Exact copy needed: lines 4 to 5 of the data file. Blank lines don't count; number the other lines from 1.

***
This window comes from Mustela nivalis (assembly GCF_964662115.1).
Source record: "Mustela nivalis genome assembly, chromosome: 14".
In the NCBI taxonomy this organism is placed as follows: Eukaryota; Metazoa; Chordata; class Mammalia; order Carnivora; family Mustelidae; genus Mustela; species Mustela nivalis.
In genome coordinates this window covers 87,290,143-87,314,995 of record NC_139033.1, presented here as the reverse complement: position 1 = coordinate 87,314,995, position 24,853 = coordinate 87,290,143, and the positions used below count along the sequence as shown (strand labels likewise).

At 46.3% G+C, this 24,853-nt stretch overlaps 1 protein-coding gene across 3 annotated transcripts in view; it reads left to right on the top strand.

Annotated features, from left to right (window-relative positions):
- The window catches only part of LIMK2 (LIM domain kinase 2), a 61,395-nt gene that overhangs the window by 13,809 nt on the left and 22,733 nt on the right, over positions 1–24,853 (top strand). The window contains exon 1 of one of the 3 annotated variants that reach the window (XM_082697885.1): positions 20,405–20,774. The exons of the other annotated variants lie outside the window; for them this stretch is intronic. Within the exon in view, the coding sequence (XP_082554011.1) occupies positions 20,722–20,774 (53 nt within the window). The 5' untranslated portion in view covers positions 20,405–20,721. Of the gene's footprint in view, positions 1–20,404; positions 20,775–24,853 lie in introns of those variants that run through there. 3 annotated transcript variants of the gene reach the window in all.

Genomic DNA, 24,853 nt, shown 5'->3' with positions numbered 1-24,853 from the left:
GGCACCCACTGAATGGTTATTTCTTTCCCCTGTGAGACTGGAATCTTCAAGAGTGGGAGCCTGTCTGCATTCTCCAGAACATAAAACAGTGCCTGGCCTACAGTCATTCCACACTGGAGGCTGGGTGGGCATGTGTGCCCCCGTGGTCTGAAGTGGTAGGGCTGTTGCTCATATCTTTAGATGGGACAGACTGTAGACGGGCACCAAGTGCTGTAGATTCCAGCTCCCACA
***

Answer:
In genome coordinates this window covers 87,290,143-87,314,995 of record NC_139033.1, presented here as the reverse complement: position 1 = coordinate 87,314,995, position 24,853 = coordinate 87,290,143, and the positions used below count along the sequence as shown (strand labels likewise).

At 46.3% G+C, this 24,853-nt stretch overlaps 1 protein-coding gene across 3 annotated transcripts in view; it reads left to right on the top strand.